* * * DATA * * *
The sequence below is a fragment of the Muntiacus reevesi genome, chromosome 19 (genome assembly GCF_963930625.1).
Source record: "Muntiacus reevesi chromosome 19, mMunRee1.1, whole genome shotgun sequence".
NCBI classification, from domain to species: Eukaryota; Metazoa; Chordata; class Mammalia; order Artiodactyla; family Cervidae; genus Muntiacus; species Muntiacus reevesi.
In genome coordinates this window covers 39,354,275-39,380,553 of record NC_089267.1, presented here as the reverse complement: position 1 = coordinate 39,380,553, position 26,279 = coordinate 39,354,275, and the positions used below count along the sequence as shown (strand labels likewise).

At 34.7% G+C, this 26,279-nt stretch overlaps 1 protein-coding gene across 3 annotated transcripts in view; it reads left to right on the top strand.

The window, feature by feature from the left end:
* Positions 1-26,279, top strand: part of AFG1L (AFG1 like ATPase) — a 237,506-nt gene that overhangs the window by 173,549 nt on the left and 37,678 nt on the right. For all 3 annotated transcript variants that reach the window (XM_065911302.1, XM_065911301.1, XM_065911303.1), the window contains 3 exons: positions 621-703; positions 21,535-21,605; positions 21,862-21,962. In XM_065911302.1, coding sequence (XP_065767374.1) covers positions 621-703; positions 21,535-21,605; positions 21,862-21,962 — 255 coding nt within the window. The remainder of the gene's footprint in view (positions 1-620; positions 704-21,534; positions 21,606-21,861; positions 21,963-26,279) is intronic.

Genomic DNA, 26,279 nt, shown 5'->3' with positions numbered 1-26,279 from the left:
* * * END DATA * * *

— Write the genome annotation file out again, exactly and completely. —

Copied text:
The sequence below is a fragment of the Muntiacus reevesi genome, chromosome 19 (genome assembly GCF_963930625.1).
Source record: "Muntiacus reevesi chromosome 19, mMunRee1.1, whole genome shotgun sequence".
NCBI classification, from domain to species: Eukaryota; Metazoa; Chordata; class Mammalia; order Artiodactyla; family Cervidae; genus Muntiacus; species Muntiacus reevesi.
In genome coordinates this window covers 39,354,275-39,380,553 of record NC_089267.1, presented here as the reverse complement: position 1 = coordinate 39,380,553, position 26,279 = coordinate 39,354,275, and the positions used below count along the sequence as shown (strand labels likewise).

At 34.7% G+C, this 26,279-nt stretch overlaps 1 protein-coding gene across 3 annotated transcripts in view; it reads left to right on the top strand.

The window, feature by feature from the left end:
* Positions 1-26,279, top strand: part of AFG1L (AFG1 like ATPase) — a 237,506-nt gene that overhangs the window by 173,549 nt on the left and 37,678 nt on the right. For all 3 annotated transcript variants that reach the window (XM_065911302.1, XM_065911301.1, XM_065911303.1), the window contains 3 exons: positions 621-703; positions 21,535-21,605; positions 21,862-21,962. In XM_065911302.1, coding sequence (XP_065767374.1) covers positions 621-703; positions 21,535-21,605; positions 21,862-21,962 — 255 coding nt within the window. The remainder of the gene's footprint in view (positions 1-620; positions 704-21,534; positions 21,606-21,861; positions 21,963-26,279) is intronic.

Genomic DNA, 26,279 nt, shown 5'->3' with positions numbered 1-26,279 from the left: